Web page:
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So, whatcha got?

Good afternoon, little munchkins. Now that you’ve theoretically crawled out from underneath the holiday wrapping paper and all the cookies, I’m sure what is burning at your brains is this:

What is new in the seed catalogs for 2015?

Yes, my plump little gardening elves, the seed catalogs have been out for a while; I swear the first one to hit my mailbox arrived the week after Thanksgiving. They are everywhere and I think they are all sharing their mailing lists as well since I’ve received some catalogs from companies that I’ve never heard from before.

However, I, your sweet old Auntie, have spent some of MY holiday time (a dirty job, but someone must do it) in checking out what is new. Not that I immediately rush to whatever new thing the seed folks are serving up (I do have my favorites, such as Royal Burgundy beans), but it’s always good to check things out because, after all…you…never…know.

Here are a few things that caught my eye. Not that there are not literally hundreds of new and newly-rediscovered varieties out there but here are a few that rang my bell:

Territorial Seed (Oregon): These folks, ever since I started buying a big block of onion plants which always do very well, have become one of our favorite sources. They have some very interesting things which might (depending on your point of view) be worth trying out:

Summer Purple
Summer Purple Broccoli. This does not form a big head (which is not a disadvantage in my book since you have to cut it up anyway) and, with a 60-90 day growing period looks to be something people could try out for early spring gardening, fall gardening and even, if you live in a relatively mild early winter area, winter gardening.

Quinoa
Quinoa. Yes, believe it or not, if you are interested in giving growing quinoa a shot, you can get seed here. Even if you live in a short-season area, it might be worth it to grow just for the nutritious greens.

Pinetree Garden Seeds (Maine): This seed house has been a long time favorite with us. In the early days it was because we could get small, relatively cheap packets of seeds. Since then they have grown on us because we can also get mixtures of seeds (such as mixtures of lettuces, or mixtures of peppers and so on), which is actually a lot more fun to grow.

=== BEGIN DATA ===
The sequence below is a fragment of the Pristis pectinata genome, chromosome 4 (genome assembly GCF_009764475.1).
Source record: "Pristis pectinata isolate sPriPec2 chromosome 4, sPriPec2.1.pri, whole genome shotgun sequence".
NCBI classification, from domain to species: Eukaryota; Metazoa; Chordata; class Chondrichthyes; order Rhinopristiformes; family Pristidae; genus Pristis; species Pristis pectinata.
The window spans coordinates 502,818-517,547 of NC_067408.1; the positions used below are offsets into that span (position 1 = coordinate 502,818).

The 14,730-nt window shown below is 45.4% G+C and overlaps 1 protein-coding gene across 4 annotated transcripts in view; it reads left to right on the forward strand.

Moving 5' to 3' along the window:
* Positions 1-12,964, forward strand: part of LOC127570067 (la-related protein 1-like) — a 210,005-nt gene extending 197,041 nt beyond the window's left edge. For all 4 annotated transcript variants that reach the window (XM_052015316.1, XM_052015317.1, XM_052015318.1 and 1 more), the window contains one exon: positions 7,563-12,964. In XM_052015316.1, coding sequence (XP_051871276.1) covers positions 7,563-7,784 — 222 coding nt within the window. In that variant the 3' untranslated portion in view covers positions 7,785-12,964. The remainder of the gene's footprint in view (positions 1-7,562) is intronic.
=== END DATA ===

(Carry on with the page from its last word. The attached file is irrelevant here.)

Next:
Chia
Chia. This will take 4 months, and here in the north, will require starting just like tomatoes and about the same time, but if you’d like to give it a shot, here you go.

Celery
Peppermint Stick Celery. This looks good – fast to germinate and worthwhile growing because to be frank, grocery store celery is one of the top items on the ‘dirty dozen’ list of fruits and veggies which have high concentrations of pesticide residues. Grow your own.

Seed Savers Exchange (Iowa)
The grand-daddy of the heritage seed saving organizations.

Sorghum
Sorghum. Want to grow your own pancake flour? Shoot – want to grow your own pancake flour AND pancake syrup. Here you go. Long season – strictly for the south but definitely worth trying.

Hustard
Heirloom Mustard – the description says it is not prickly, which makes it a huge improvement on anything I’ve found. If you want to try mustard greens – here you go.

Johnny’s Selected Seeds (Vermont)

Gunsho
Gunsho (looks like Chinese asparagus to me), also referred to as choi sum. Great for stir fries and harvested for the tender stems and just-opening flowers.

Radish
Sora Radishes – The best feature here is heat tolerance so you won’t lose your radishes as soon as the first hot weather in the spring shows up.

Tiren Tomato
Tiren San Marzano. Great San Marzano tomato shape and flavor but earlier which is always a benefit.

So, check out the seed sites; open up those seed catalogs and put together your order, pronto.
What am I excited about this year? Cover crops – in specific, tillage radishes (which are really selections of daicon radishes which grow HUGE roots, pull up all sorts of nutrients in the soil and then…DIE, releasing all of that goodness into the upper reaches of the soil. Great stuff.

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